China Energy Reserve Default Rattles Underwriter Barclays
A senior manager in charge of Barclays Bank’s China bond business stepped down as the investment bank tries to “distance itself from” China Energy Reserve and Chemicals Group, an industry source close to the matter told Caixin.
China Energy Reserve missed repayment of three-year dollar bonds that matured May 11. Although the company paid interest to bondholders in following weeks, it announced a default on the $350 million principal on May 25 in a regulatory filing in Hong Kong, citing a “liquidity crunch.”
The default sparked fears of further defaults as the company said the missed payment triggered cross defaults of five other debt securities that were due to mature. Bloomberg data showed that China Energy Reserve has a total of $1.8 billion of offshore debts that are on the brink of default.
As China Energy Reserve’s default risks emerged, Royston Quek, head of Greater China Debt Capital Markets business at Barclays, left the bank after three years in the position. Barclays was the underwriter of five of China Energy Reserve’s outstanding offshore bonds, including the defaulted issue, market documents showed. Other underwriters of the bonds include Wing Lung Bank, CLSA Securities, China Securities and Pudong Development Bank.
Industry sources linked Quek’s departure with China Energy Reserve’s default as he was in charge of the bank’s bond underwriting business with China Energy Reserve, separate sources said.
“Barclays has made clear distance with China Energy Reserve; it has had no business with it,” said an executive from a bond investment institution.
But Barclays spokeswoman Angie Tang told Caixin via telephone Wednesday that there was no link between Quek’s departure and the China Energy Reserve crisis, saying such a link is “unbelievable.” Barclays made no official statement on the matter. Tang said the bank is awaiting further updates by China Energy Reserve on the bond issues.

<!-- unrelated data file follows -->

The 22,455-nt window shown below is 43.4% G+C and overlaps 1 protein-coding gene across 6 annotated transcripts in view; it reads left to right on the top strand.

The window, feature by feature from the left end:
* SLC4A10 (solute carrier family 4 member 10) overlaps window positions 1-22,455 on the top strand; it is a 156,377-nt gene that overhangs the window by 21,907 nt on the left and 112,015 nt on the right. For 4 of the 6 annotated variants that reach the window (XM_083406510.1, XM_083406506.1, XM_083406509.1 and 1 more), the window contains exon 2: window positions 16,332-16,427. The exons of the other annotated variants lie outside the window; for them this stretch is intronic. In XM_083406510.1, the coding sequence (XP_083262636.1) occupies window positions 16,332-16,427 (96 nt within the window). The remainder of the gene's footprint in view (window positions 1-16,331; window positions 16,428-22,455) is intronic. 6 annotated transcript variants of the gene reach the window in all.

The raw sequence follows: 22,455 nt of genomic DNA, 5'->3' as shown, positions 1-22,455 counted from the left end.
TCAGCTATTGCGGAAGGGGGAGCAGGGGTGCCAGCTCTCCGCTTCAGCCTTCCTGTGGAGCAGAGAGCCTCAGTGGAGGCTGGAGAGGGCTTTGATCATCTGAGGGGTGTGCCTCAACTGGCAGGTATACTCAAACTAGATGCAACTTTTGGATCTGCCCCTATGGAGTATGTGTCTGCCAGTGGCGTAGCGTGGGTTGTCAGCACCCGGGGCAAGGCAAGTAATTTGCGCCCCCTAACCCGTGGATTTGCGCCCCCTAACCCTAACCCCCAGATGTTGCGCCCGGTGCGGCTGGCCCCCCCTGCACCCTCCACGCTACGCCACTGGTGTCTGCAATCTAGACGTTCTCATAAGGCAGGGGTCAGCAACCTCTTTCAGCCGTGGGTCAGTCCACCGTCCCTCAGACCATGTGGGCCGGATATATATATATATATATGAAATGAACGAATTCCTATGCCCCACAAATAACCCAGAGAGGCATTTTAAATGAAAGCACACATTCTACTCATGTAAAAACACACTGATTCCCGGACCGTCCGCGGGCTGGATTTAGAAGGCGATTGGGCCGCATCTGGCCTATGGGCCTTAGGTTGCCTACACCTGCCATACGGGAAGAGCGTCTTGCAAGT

Caixin was unable to reach Quek for comment.
China Energy Reserve in early March issued $150 million of bonds in South Korea to raise funds for debt repayment, according to Lin Jianbang, president of China Energy Reserve’s trading unit. Bloomberg data showed that the bond, with a six-month maturity, was set to yield 5.55%. As of May 30, five South Korean financial institutions also held 115 billion ($107 million) won of commercial paper issued by China Energy Reserve, according to Bloomberg.
China Energy Reserve last November led an investor consortium to offer a record $5.2 billion for Hong Kong’s fifth-tallest skyscraper, The Center. The same month, the company launched a $348 million hostile takeover of the Australian energy concern AWE Ltd. But the company later backed out of both deals amid concerns over funding issues and tighter regulatory scrutiny of overseas investment.
Established in 2010, China Energy Reserve has businesses principally in the oil-and-gas industry, according to the company website. As it pursued overseas investments and bond sales, China Energy Reserve identified itself as a major state-owned company with central government backing.
An investor told Caixin that companies with the perception of government backing are highly welcomed in the Hong Kong market, and private banks are especially willing to promote such companies to investors.
But little information about China Energy Reserve’s shareholding and financials is available publicly, and its ownership and management have remained opaque.
On May 25, China Energy Reserve updated its shareholders information, indicating that one of its two shareholders, China Energy Reserve Shanghai, sold a 90% stake to Guoneng Natural Gas Import & Export Co., a unit controlled by state oil major CNPC.
China Energy Reserve Shanghai was previously wholly owned by China Energy Reserve itself, business registration records show.
In documents for investors, China Energy Reserve said its Chairman Chen Yihe was a veteran of CNPC, filling posts in CNPC subsidiaries including Petroleum Pipeline Construction Engineering Group and CNPC Emerging Energy Industry. A number of executives on China Energy Reserve’s management team also have worked at CNPC, according to the documents.
Chen, 55, was chairman and legal representative of China Energy Reserve but holds no stake in the company, according to Shenzhen-listed Jinhong Holding, an affiliate company of China Energy Reserve. Chen is also chairman of Jinhong and holds a 21.4% stake in Jinhong, a Beijing-based gas distributor.
But on May 17, China Energy Reserve said it replaced Chen as its legal representative with a person named Zhu Ning.
Contact reporter Han Wei (firstname.lastname@example.org)
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